In the wake of a maelstrom of tabloid headlines about their romantic relationship, "GMA3" anchors Amy Robach and T.J. Holmes were taken off the air on Monday (Dec. 5). According to the New York Times, ABC News president Kim Godwin told editorial staff on a call Monday morning that the anchors' romance was an "internal and external distraction." That distraction began last week, when the Daily Mail reported the stars, who are both newly separated from their spouses, were involved in a months-long affair. As more tabloids picked up the story, a rep for the pair told news outlets the two "had been close friends for many years but this relationship started over the past few months, after they separated from their respective spouses in August." The rep added that they'd kept the relationship under wraps "because they were waiting until they both were divorced." Speaking to editorial staffers on Monday, Kim Godwin noted Amy and T.J. had not violated company policy — though she did not indicate when they might return to "GMA3," if at all. "I'm asking that we stop whispering about it in the hallways," she reportedly told the staff. On Monday, ABC News correspondents Gio Benitez and Stephanie Ramos stepped in for Amy and T.J., who said nothing explicit about the romance when they were on the air last week. On Friday's broadcast, however, T.J. joked that it had "been a great week," telling Amy sarcastically, "I just want it to keep going, and going, and going." Amy laughed and replied, "Speak for yourself."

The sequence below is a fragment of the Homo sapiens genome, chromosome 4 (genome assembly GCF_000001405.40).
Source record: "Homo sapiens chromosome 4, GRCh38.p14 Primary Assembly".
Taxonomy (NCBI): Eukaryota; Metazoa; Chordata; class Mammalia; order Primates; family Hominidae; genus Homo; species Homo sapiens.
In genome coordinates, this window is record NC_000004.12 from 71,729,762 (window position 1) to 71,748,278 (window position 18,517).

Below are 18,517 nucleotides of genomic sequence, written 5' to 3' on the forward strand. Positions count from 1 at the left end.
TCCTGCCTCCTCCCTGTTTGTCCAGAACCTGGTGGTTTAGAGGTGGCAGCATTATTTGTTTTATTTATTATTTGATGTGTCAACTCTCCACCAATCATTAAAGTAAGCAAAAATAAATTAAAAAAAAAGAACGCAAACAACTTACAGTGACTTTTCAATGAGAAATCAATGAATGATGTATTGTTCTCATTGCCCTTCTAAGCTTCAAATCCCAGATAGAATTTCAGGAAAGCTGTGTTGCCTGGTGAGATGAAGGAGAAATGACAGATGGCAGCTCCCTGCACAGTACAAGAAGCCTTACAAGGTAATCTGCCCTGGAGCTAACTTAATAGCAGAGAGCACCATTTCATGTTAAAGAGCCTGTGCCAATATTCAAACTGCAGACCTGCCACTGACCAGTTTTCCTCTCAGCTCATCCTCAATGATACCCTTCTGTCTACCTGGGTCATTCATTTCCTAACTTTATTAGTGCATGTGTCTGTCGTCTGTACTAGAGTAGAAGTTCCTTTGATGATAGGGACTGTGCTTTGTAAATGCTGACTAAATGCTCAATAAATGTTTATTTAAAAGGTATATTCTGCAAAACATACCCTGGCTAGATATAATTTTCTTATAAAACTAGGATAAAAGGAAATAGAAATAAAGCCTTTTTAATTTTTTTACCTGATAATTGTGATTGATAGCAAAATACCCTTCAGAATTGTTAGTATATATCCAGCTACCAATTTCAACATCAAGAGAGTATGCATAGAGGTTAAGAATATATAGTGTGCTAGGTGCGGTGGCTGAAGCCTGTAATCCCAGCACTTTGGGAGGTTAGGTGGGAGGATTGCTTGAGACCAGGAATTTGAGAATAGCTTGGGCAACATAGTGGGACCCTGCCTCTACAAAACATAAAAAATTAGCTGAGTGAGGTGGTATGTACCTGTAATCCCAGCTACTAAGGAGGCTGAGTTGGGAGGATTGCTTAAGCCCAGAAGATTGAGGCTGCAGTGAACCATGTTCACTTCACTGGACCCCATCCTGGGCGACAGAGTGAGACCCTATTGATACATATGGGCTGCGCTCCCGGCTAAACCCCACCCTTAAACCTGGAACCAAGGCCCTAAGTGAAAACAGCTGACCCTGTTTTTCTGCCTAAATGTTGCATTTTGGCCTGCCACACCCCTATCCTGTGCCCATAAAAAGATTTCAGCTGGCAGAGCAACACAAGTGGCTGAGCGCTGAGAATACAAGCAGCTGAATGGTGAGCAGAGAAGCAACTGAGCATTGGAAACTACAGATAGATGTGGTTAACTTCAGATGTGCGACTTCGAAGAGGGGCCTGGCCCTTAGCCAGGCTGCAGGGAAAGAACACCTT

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Dolly Parton joins TikTok: 'Better late than never!'
"Hey, TikTok! It's Dolly!" So says new TikTok user, Dolly Parton, in her very first post on the platform, which she joined over the weekend. In a series of videos set to her classic hit, "9 to 5," the 76-year-old music icon announced, "I have arrived!" sharing a montage of footage from various performances and more. Other posts from her first few days on TikTok included jokey captions about her timing as a TikTok user — "Better late than never!" she wrote on one — and teasers of what she has in store for fans. The singer and songwriter even released a new track called "Berry Pie" exclusively for TikTok users. TikTok's official account even displayed the company's excitement to have Dolly on board, writing, "welcome queen" in the comments on one of her first posts.
George Clooney jokingly details 'horrible' Gladys Knight moment at Kennedy Center Honors dinner